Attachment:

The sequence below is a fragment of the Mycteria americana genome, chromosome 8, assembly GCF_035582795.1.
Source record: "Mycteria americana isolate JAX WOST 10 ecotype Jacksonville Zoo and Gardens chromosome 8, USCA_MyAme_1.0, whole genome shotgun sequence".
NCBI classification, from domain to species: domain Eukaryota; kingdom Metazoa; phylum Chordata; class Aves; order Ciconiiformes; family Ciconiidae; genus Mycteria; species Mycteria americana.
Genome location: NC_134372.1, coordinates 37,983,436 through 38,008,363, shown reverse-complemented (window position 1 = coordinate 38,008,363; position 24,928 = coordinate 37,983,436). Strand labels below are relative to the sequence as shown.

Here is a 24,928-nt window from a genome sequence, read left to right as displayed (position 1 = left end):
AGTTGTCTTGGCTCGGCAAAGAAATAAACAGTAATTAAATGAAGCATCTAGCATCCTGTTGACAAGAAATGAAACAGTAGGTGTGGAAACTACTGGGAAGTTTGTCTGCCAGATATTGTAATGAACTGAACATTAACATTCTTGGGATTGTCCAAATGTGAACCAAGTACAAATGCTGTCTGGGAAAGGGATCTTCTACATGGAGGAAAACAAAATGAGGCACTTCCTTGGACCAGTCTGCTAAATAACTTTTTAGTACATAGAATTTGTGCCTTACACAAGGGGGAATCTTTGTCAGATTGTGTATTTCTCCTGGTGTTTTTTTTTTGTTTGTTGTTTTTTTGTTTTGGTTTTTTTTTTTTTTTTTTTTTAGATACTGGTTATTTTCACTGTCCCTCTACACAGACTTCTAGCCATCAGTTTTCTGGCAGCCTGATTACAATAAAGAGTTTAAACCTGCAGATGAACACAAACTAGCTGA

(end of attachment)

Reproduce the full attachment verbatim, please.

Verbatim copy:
The sequence below is a fragment of the Mycteria americana genome, chromosome 8, assembly GCF_035582795.1.
Source record: "Mycteria americana isolate JAX WOST 10 ecotype Jacksonville Zoo and Gardens chromosome 8, USCA_MyAme_1.0, whole genome shotgun sequence".
NCBI classification, from domain to species: domain Eukaryota; kingdom Metazoa; phylum Chordata; class Aves; order Ciconiiformes; family Ciconiidae; genus Mycteria; species Mycteria americana.
Genome location: NC_134372.1, coordinates 37,983,436 through 38,008,363, shown reverse-complemented (window position 1 = coordinate 38,008,363; position 24,928 = coordinate 37,983,436). Strand labels below are relative to the sequence as shown.

Here is a 24,928-nt window from a genome sequence, read left to right as displayed (position 1 = left end):
AGTTGTCTTGGCTCGGCAAAGAAATAAACAGTAATTAAATGAAGCATCTAGCATCCTGTTGACAAGAAATGAAACAGTAGGTGTGGAAACTACTGGGAAGTTTGTCTGCCAGATATTGTAATGAACTGAACATTAACATTCTTGGGATTGTCCAAATGTGAACCAAGTACAAATGCTGTCTGGGAAAGGGATCTTCTACATGGAGGAAAACAAAATGAGGCACTTCCTTGGACCAGTCTGCTAAATAACTTTTTAGTACATAGAATTTGTGCCTTACACAAGGGGGAATCTTTGTCAGATTGTGTATTTCTCCTGGTGTTTTTTTTTTGTTTGTTGTTTTTTTGTTTTGGTTTTTTTTTTTTTTTTTTTTTAGATACTGGTTATTTTCACTGTCCCTCTACACAGACTTCTAGCCATCAGTTTTCTGGCAGCCTGATTACAATAAAGAGTTTAAACCTGCAGATGAACACAAACTAGCTGA